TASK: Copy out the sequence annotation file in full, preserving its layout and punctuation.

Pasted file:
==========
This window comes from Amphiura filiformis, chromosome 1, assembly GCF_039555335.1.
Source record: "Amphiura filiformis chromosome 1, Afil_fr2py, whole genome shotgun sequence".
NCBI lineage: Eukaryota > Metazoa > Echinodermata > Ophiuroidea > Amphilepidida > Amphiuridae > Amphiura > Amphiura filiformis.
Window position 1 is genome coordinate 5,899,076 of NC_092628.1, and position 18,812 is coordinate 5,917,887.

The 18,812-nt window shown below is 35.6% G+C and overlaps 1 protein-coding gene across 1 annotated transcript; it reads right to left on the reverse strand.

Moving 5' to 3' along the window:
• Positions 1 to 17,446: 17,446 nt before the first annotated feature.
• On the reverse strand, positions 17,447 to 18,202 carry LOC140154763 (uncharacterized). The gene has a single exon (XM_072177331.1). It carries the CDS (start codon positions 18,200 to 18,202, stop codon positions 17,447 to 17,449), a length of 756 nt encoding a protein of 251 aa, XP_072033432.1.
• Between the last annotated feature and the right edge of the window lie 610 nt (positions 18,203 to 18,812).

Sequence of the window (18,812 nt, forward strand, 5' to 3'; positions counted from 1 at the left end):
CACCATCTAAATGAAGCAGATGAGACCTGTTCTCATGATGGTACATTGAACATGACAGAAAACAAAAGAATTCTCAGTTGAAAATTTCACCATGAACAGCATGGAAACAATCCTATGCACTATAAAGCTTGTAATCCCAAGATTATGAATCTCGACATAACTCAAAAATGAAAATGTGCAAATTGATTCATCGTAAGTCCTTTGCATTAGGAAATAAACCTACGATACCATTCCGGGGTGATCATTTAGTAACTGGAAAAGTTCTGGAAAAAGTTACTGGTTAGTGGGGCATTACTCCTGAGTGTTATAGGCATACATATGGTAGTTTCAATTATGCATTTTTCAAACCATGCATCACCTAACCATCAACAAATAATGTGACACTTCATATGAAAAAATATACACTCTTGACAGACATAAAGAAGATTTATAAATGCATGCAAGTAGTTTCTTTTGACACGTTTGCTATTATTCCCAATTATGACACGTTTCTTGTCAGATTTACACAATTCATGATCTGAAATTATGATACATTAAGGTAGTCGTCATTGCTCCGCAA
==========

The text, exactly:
This window comes from Amphiura filiformis, chromosome 1, assembly GCF_039555335.1.
Source record: "Amphiura filiformis chromosome 1, Afil_fr2py, whole genome shotgun sequence".
NCBI lineage: Eukaryota > Metazoa > Echinodermata > Ophiuroidea > Amphilepidida > Amphiuridae > Amphiura > Amphiura filiformis.
Window position 1 is genome coordinate 5,899,076 of NC_092628.1, and position 18,812 is coordinate 5,917,887.

The 18,812-nt window shown below is 35.6% G+C and overlaps 1 protein-coding gene across 1 annotated transcript; it reads right to left on the reverse strand.

Moving 5' to 3' along the window:
• Positions 1 to 17,446: 17,446 nt before the first annotated feature.
• On the reverse strand, positions 17,447 to 18,202 carry LOC140154763 (uncharacterized). The gene has a single exon (XM_072177331.1). It carries the CDS (start codon positions 18,200 to 18,202, stop codon positions 17,447 to 17,449), a length of 756 nt encoding a protein of 251 aa, XP_072033432.1.
• Between the last annotated feature and the right edge of the window lie 610 nt (positions 18,203 to 18,812).

Sequence of the window (18,812 nt, forward strand, 5' to 3'; positions counted from 1 at the left end):
CACCATCTAAATGAAGCAGATGAGACCTGTTCTCATGATGGTACATTGAACATGACAGAAAACAAAAGAATTCTCAGTTGAAAATTTCACCATGAACAGCATGGAAACAATCCTATGCACTATAAAGCTTGTAATCCCAAGATTATGAATCTCGACATAACTCAAAAATGAAAATGTGCAAATTGATTCATCGTAAGTCCTTTGCATTAGGAAATAAACCTACGATACCATTCCGGGGTGATCATTTAGTAACTGGAAAAGTTCTGGAAAAAGTTACTGGTTAGTGGGGCATTACTCCTGAGTGTTATAGGCATACATATGGTAGTTTCAATTATGCATTTTTCAAACCATGCATCACCTAACCATCAACAAATAATGTGACACTTCATATGAAAAAATATACACTCTTGACAGACATAAAGAAGATTTATAAATGCATGCAAGTAGTTTCTTTTGACACGTTTGCTATTATTCCCAATTATGACACGTTTCTTGTCAGATTTACACAATTCATGATCTGAAATTATGATACATTAAGGTAGTCGTCATTGCTCCGCAA